Isolation and characterization of a novel Chlamydomonas central pair mutant
Brandon W. Smith and David R. Mitchell
Cell & Developmental Biology, SUNY Upstate Medical Univ, Syracuse, NY 13210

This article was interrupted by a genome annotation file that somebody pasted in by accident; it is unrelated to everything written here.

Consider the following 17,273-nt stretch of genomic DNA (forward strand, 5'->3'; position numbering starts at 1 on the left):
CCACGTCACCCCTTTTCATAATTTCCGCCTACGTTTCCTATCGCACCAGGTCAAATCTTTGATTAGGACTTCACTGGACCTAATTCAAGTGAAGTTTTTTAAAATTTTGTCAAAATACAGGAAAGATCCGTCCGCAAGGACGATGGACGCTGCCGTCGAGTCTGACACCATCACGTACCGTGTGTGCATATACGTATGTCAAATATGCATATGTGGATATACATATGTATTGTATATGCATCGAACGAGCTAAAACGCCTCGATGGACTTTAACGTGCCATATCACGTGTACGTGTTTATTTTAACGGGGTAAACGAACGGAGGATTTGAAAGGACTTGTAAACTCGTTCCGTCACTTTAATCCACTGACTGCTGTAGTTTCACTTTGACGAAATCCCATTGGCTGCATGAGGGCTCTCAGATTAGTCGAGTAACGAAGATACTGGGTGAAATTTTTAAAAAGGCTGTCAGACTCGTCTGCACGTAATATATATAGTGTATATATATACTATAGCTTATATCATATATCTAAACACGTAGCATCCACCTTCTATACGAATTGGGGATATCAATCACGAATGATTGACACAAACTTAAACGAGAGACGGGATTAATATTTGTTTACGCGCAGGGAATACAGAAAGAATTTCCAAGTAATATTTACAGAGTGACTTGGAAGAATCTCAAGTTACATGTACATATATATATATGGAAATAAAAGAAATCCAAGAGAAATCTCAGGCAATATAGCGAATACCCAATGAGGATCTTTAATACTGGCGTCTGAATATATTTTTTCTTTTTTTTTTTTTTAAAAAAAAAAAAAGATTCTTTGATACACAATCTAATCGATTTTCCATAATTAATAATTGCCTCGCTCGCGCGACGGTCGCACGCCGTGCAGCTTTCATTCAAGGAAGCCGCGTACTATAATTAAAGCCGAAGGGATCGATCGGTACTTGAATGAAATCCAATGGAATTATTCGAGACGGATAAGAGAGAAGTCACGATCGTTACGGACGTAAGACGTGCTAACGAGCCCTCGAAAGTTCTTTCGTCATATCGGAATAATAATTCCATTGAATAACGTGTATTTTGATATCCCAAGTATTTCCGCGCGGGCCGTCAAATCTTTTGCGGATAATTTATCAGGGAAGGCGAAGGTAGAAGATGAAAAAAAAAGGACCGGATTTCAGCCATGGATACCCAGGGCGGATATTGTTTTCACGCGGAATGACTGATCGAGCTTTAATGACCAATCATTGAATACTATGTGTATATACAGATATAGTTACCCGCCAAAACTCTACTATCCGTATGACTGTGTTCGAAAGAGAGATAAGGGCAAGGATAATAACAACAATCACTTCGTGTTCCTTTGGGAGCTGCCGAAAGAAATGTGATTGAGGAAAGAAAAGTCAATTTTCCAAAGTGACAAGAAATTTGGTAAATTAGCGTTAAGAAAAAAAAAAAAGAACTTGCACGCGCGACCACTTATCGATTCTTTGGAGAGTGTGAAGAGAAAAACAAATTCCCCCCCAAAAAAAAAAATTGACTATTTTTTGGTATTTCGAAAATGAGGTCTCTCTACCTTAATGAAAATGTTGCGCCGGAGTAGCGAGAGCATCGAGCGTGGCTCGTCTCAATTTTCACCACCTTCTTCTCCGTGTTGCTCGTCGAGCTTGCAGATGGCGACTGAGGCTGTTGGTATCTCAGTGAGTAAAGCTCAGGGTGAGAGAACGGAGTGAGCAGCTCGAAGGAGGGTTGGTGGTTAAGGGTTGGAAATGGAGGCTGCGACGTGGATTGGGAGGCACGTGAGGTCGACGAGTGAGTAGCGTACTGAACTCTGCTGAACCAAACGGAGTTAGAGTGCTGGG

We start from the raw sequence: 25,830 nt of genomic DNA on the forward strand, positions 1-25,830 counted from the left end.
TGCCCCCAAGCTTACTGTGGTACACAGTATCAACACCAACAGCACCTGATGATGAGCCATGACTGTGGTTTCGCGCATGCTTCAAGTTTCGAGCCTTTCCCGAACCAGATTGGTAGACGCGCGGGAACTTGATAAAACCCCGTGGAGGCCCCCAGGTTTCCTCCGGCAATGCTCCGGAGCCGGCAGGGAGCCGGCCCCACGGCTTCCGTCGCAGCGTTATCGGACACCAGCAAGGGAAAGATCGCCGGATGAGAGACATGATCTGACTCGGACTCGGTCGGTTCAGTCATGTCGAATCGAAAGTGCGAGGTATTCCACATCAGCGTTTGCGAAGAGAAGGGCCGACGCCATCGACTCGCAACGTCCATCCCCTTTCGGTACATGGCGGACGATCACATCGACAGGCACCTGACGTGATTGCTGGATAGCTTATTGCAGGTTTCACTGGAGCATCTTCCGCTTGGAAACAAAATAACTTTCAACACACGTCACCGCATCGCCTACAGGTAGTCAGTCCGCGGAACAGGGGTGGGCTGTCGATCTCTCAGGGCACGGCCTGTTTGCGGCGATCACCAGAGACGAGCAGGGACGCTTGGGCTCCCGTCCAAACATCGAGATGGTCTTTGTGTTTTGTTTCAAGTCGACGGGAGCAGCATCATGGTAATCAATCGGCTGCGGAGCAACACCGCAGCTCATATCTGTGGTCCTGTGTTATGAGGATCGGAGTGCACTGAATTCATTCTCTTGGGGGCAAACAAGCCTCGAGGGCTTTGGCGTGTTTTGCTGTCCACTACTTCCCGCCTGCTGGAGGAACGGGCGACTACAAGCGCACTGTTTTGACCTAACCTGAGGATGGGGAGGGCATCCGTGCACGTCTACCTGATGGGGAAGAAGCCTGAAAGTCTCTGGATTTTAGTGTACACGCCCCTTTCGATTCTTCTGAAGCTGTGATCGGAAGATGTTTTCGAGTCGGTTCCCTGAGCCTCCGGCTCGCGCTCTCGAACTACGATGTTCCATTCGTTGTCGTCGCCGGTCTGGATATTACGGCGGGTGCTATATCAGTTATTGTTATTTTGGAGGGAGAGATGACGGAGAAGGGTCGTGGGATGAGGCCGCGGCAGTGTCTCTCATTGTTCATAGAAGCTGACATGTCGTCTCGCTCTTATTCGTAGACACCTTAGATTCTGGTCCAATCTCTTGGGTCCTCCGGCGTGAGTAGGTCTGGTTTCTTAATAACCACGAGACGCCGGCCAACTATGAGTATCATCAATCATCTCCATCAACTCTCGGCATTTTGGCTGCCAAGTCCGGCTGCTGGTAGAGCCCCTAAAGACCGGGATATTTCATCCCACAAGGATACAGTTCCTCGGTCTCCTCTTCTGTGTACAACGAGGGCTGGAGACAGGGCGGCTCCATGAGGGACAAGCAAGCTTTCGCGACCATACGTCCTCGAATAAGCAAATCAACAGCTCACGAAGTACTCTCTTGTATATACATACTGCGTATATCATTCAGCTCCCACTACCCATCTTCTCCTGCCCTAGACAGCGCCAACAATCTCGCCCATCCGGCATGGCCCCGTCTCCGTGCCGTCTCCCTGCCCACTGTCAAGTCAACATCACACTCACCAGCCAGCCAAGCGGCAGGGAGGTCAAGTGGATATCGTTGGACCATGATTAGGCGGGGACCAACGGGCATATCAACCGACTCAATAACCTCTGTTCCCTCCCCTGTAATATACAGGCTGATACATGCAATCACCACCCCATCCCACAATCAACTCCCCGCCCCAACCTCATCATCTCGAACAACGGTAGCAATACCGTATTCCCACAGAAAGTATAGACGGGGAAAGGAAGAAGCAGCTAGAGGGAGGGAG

Primary Ciliary Dyskinesia (PCD) is responsible for respiratory disorders, male infertility and female subfertility, as well as body plan defects that occur during development. Defects associated with PCD are often associated with dynein subunit mutations, however ciliary motility is also dependent on effective signaling to dyneins from two interacting regulatory structures, the central pair and the radial spokes, through a Dynein Regulatory Complex. Some cases of PCD result from radial spoke or central pair defects. We isolated a novel central pair mutant that displays a reduced flagellar beat frequency, aberrant swimming pattern and loss of central pair structures associated with C2 microtubule instability. Of particular interest, this mutant has an unusual flagellar coordination between the cis and trans flagella, a phenotype associated with some radial spoke head mutants or with loss of the central pair protein hydin. The presence of this phenotype in a central pair mutant suggests a direct interaction between the missing structures along the C2 microtubule and radial spoke heads. Using Mendelian genetic analysis, we mapped the mutation to a previously uncharacterized locus on linkage group V, which we named uncoordinated 1 (UNC1). Using molecular mapping, BAC rescue and subcloning methods, the UNC1 gene product has been identified as a subtilisin-like serine protease. There are no previously published reports of any protease being present in flagella. While it is clear that UNC1 is involved in central pair assembly, we are currently in the process of determining if this protein is predominately present in the cytoplasm or the flagella, and whether protease activity is essential for its function. We hypothesize that UNC1 is necessary to proteolytically modify central pair components prior to assembly. Supported by National Institutes of General Medical Sciences grant GM44228 to DRM.
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